Although Glamox was established in 1947, the most important part of the Glamox story started when the factory in Molde was built in the end of the 1950’s. Situated in a medium sized town on the west coast of Norway it was perhaps not the most likely starting point for an industrial company, but the founder, Birger Hatlebakk didn’t care, he wanted to stay close to his roots. The factory saw the successful commercialisation of Hatlebakk’s innovation, the glamoxation process that allowed Glamox to manufacture efficient aluminium reflectors for powerful luminaires and which has remained a corner stone in the company ever since.
A desire to improve
But what would Birger Hatlebakk say if he could see the factory today? Maybe he would raise an eyebrow to the investments that have been made the last decades. He was known as a frugal man, all expenditure had to be justified, but more than likely he would also have been proud to see how much the factory has developed when it comes to output, production processes and technology.
Today the factory is managed by Christer Bjørshol (43). Christer started the job as Plant Manager in 2021. Still new to the job he has already been impressed by the curiosity, innovation and willingness to explore new technology to improve the production processes. “You experience right away that the desire to improve is really rooted in the backbone of the company” he says. So although things have changed a lot since Hatlebakk’s time, much of the founder’s spirit still linger in the factory.
In recent years Glamox has invested heavily in new technology in the Molde factory. A very visible proof is the 14 robots and various complex machines that inhabit the facilities. According to Christer, implementing new robot technology has become easier and more affordable in recent years.
“Typical manufacturing robots used to require a lot of empty space around them to work safely. Today we have so called collaborative robots, that are designed to interact with humans in a shared space or to work safely in close proximity. These robots are easy to set up and commission,” he says.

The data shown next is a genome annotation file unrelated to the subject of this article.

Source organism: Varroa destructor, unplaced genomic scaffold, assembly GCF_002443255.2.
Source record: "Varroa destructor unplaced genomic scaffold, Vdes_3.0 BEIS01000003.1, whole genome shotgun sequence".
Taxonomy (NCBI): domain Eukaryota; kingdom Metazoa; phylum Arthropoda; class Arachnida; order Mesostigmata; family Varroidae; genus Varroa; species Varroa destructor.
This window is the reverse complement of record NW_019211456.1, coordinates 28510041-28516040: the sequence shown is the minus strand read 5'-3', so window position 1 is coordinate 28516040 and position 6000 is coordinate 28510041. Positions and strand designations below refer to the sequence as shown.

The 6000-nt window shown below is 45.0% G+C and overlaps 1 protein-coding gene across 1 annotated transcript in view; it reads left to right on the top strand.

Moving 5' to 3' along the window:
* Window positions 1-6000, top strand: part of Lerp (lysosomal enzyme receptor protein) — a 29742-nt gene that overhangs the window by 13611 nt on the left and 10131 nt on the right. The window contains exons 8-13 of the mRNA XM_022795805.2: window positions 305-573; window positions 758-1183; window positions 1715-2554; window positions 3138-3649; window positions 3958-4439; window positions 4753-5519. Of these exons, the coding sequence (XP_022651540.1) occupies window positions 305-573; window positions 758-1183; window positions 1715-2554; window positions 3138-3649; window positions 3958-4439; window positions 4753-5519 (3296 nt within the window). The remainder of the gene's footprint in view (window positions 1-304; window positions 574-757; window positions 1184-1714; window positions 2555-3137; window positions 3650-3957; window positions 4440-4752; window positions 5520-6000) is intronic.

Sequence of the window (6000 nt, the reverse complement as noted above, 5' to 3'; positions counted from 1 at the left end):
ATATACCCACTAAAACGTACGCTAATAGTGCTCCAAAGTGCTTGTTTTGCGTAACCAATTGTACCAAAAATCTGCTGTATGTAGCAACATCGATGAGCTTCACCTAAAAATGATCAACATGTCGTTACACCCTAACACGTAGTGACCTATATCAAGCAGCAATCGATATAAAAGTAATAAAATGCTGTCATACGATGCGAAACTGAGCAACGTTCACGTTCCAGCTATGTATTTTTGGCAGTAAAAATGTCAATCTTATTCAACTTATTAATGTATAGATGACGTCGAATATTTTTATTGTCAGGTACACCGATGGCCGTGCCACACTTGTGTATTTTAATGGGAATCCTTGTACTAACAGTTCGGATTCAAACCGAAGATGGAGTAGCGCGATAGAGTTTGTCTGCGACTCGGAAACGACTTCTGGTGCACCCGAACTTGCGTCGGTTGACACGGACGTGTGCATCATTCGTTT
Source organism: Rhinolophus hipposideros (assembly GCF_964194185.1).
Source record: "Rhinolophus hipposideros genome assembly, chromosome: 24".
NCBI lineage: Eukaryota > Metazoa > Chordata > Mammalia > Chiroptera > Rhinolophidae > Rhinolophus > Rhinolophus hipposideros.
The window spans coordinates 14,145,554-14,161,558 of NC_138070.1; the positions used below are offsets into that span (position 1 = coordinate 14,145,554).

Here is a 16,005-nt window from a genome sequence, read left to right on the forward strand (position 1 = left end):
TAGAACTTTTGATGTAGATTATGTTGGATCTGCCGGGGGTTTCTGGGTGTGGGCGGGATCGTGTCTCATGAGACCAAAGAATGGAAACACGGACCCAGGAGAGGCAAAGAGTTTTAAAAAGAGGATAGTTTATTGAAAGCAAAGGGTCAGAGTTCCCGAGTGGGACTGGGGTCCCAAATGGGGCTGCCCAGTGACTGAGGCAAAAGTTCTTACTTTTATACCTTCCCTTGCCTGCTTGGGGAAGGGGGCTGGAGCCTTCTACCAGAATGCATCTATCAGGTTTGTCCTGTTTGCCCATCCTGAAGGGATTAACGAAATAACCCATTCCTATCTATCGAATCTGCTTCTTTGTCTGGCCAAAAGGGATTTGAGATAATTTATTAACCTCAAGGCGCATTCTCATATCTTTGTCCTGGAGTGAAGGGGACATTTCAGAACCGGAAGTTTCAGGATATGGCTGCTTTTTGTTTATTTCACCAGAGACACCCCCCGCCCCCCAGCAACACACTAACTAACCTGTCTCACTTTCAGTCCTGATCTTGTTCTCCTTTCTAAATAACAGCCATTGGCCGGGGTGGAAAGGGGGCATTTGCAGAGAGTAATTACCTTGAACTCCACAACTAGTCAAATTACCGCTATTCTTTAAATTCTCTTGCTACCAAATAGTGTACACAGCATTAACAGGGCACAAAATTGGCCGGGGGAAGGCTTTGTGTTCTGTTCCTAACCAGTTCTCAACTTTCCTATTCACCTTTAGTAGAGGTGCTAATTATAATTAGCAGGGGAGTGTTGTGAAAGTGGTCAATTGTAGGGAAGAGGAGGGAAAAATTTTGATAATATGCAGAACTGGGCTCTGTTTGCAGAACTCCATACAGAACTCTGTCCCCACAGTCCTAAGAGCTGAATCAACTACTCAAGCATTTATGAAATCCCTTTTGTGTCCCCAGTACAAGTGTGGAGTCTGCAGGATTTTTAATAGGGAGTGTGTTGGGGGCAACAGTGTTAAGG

The world’s most autonomous workers
Christer manages 140 employees in six departments; production, maintenance, product engineering, supply chain management, and Quality&HSE. He firmly believes that Norwegian production workers are among the world’s most autonomous.
“They are not afraid to initiate improvement projects and make independent assessments,” he says. This improvement culture is the main strength of the factory and something that he plans to utilize and develop in the coming years.
“It is no secret that Norway is a high-cost country when it comes to factory wages. Therefore it is critical that we work smarter than the rest to be able to compete in the global market.
We depend on high productivity to be profitable, hence we use new technology to automate tasks that don’t generate value. A good example is moving parts in and out of production machines. This is a job that can be left to the robots enabling our workers to spend time on tasks that are more value-adding for our productivity” Christer says.
A long history of marine and offshore products
The factory in Molde has manufactured products for the marine and offshore market since the end of the 1980’s. One of the biggest successes has been the Ex certified product, MAX.
MAX is an Ex e luminaire for Zone 1 hazardous areas. It belongs to the Multi family which Glamox started producing more than 30 years ago and which it has sold hundreds of thousands of since. It is a popular product for offshore applications and can be found on numerous installations. MAX is one of the most complex products made in Molde.
The glamoxation process
The glamoxation process is a method for electrochemical surface treatment of aluminium. (The name is derived from the Norwegian words “glatt”, “matt” and “oxydert”, meaning, smooth, matt and oxidised). The process was invented by Glamox founder, Birger Hatlebakk. He initially used it for various industrial purposes. The lighting company Glamox was founded when Hatlebakk realised how the glamoxation process could be used to manufacture efficient aluminium reflectors for powerful luminaires.